ARLINGTON, Va. – Dan Girardi was an undrafted and over-aged junior defenseman playing for his third team in the Ontario Hockey League when he first got to know Dale Hunter.
At the time it may have been hard to imagine Girardi someday becoming an all-star defenseman in the NHL, but being traded to Hunter’s London Knights during the 2004-05 season proved to be a tremendous stepping stone in his development.
Five months after joining one of the best junior teams in Canadian Hockey League history, the 21-year-old found himself matched against a 17-year-old phenom and the projected No. 1 pick in the forthcoming NHL Draft, in a best-of-one national championship.
“We won the Memorial Cup with him and Marc Methot shutting down Sidney Crosby,” Hunter recalled Friday as his Washington Capitals prepared to face Girardi and the New York Rangers in the Eastern Conference Semifinals.
“I think that really jumpstarted my career,” Girardi said earlier this season of his experience in London. “Teams want guys that know how to win and can win those big championships even in a junior league. I think [Hunter] trading for me from Guelph was a big point in my career… Obviously it helped open some doors with the Rangers and now I’m here.”
Nearly seven years later, Girardi played in his first career NHL All-Star Game, and finished fourth in the NHL in average ice-time (26:14 per game) and fifth in blocked shots (185).
Girardi has become one of the premier shutdown defensemen in the League and will likely be entrusted with containing Alex Ovechkin and Washington’s No.1 line when their series begins Saturday in New York (3:00, ET, NBC).
“We knew when we got him [in a trade from the Guelph Storm] that he was a great defensive player,” Hunter said. “He was never drafted and he played as an over-aged [player] so it’s a credit to a young man that’s a battler, which every coach likes.”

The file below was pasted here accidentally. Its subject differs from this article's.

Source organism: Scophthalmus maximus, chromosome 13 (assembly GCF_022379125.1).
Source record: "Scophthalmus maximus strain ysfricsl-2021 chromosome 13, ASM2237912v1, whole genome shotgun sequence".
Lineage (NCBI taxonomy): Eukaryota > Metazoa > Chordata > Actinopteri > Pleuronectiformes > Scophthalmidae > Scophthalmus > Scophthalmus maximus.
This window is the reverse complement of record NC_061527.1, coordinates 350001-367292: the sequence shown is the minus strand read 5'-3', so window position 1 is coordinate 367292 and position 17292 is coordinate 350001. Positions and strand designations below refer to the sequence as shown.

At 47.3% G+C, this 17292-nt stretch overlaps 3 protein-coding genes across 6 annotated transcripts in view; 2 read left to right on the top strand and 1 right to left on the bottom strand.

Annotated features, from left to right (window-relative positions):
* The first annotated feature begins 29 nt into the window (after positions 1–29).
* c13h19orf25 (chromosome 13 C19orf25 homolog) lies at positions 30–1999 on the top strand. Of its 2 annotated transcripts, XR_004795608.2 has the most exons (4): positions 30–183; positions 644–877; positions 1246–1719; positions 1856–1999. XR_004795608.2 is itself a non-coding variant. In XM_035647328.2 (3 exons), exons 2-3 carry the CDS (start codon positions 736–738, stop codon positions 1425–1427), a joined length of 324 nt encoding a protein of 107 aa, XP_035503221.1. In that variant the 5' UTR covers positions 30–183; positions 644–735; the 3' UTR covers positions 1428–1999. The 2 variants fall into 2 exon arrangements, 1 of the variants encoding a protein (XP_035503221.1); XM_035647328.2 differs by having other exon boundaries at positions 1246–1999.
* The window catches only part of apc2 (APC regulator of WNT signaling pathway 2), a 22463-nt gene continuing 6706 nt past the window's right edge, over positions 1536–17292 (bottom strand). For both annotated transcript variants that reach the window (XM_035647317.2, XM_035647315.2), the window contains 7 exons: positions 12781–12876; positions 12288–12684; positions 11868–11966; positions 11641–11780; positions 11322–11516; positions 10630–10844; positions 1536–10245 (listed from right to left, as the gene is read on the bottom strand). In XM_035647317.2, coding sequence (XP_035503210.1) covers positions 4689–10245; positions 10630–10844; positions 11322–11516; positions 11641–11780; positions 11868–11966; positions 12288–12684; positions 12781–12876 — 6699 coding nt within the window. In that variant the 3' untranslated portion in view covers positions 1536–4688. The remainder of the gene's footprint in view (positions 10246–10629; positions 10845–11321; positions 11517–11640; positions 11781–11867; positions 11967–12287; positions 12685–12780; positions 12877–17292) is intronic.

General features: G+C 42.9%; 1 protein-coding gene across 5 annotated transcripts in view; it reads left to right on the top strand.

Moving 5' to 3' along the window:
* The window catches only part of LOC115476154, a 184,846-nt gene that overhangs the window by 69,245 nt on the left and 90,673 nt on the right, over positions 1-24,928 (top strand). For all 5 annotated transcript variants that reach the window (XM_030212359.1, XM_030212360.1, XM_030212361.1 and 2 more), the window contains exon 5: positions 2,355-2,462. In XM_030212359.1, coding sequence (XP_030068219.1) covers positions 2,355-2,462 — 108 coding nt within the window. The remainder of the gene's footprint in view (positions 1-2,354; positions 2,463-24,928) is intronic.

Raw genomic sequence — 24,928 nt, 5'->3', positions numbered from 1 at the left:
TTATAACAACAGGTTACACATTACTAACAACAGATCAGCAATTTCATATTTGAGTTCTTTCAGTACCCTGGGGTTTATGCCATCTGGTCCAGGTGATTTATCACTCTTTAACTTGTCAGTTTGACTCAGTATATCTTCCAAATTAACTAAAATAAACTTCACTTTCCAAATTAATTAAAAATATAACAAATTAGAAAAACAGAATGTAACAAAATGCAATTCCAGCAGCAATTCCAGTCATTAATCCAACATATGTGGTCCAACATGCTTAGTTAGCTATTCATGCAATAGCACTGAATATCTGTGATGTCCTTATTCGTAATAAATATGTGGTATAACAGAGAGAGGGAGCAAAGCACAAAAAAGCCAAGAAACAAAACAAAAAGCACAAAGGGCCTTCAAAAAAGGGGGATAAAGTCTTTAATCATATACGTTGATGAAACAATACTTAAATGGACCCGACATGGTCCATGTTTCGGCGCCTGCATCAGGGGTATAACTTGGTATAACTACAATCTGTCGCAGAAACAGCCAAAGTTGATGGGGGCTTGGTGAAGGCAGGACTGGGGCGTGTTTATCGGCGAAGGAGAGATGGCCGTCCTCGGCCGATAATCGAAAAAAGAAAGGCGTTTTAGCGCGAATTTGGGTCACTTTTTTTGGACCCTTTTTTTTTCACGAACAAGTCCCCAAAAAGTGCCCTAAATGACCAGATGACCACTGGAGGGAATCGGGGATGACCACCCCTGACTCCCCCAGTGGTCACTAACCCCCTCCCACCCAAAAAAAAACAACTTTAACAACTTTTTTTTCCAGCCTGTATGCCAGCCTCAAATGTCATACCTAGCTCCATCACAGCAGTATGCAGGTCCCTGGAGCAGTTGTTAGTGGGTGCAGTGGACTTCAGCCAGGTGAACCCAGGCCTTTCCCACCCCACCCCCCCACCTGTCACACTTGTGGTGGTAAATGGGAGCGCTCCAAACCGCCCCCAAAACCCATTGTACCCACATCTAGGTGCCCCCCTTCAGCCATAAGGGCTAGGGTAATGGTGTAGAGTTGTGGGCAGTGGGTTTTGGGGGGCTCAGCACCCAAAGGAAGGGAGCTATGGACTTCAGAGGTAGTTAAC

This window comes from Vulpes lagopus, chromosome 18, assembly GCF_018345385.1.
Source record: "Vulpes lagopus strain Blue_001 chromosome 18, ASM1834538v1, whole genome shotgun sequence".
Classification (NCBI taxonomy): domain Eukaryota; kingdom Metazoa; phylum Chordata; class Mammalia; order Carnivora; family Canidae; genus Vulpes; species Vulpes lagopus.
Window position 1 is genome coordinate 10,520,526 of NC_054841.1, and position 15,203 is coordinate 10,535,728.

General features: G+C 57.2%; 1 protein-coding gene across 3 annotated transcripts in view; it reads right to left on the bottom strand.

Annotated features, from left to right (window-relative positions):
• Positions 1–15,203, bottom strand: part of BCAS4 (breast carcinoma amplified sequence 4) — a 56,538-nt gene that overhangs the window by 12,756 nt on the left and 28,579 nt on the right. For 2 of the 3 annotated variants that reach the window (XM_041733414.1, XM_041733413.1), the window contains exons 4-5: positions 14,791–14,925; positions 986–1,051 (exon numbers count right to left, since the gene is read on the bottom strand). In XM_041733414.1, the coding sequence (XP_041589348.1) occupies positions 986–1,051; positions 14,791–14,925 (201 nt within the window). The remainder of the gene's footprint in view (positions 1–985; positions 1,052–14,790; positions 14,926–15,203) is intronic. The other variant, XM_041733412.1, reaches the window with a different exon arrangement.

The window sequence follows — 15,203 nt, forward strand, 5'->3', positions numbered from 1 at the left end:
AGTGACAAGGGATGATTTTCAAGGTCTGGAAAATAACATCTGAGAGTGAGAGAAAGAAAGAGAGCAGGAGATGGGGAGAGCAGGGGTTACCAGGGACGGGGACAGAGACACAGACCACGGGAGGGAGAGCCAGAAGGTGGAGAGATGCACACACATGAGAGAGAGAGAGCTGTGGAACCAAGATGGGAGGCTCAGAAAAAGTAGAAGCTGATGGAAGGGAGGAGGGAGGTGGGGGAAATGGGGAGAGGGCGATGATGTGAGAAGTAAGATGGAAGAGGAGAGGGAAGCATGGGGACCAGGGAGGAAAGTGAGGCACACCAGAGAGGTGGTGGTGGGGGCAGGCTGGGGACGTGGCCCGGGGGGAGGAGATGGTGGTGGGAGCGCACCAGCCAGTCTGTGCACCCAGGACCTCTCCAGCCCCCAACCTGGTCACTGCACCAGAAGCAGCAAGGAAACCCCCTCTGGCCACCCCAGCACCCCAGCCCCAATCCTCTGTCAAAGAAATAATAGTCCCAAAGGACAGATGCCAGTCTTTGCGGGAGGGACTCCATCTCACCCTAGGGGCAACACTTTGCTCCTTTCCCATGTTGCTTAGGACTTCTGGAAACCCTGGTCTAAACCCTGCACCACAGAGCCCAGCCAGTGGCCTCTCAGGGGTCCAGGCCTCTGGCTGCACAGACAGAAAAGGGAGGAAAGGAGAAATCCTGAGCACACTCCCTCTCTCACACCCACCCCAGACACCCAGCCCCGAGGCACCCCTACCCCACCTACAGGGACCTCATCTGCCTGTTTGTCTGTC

In addition to Girardi, his New York teammates Brandon Prust (2002-05) and Michael Del Zotto (2009) also played for Hunter in London.
“A heart and soul kind of guy,” Hunter said of Prust. “He’s a battler too, another guy that was a walk-on to our team. He’s one of these kids that will battle and play hard. You see him blocking shots and he’s a special player.”
Prust played three seasons for Hunter, collecting 41 goals, 111 points and 537 penalty minutes in 177 OHL games.
“He said to me one time when I was going to sit him out when he first came to me -- we were in Windsor -- and he said: “Play me coach and you’ll never take me out.” I played him and I never took him out.
“It’s good to see from him that’s doing so well. Hopefully not against us, but through his career so far.”
Del Zotto spent less time in London than either Girardi or Prust, having been dealt to the Knights in a 2009 deadline deal along with John Tavares.
But in 42 regular and post-season games with the Knights, Del Zotto recorded nine goals and 49 points and teamed up with Capitals defenseman John Carlson to form London’s No. 1 defensive pairing.
“It was awesome,” Del Zotto said earlier this season of his experience playing for Hunter. “They treat their players like pros and Dale has been through the ranks, he’s played and so he understands how to treat the players. He was great for me.”
Added Hunter: “[Del Zotto] was the same type of D [in junior]. He jumps up in every play, he’s involved, he’s a power-play guy and he hits. He’s an aggressive guy. You know his offense, but you’ll see when he gets big hits out there that we’ll have to be ready for it. He’s had a good career so far.”
It’s clear that Girardi, Prust and Del Zotto have all enjoyed NHL success playing the same types of games that got them noticed in London. Similarly, according to former players like Del Zotto, it doesn’t like Hunter has changed much either.
“If you’re not playing well and you’re one of the big guys,” Del Zotto said, “He’s not afraid to come after you and I think that’s pretty important. You can’t just let guys roam around and do whatever they want. They have to buy into the structure and buy into the team and he’s not afraid to put his foot down.”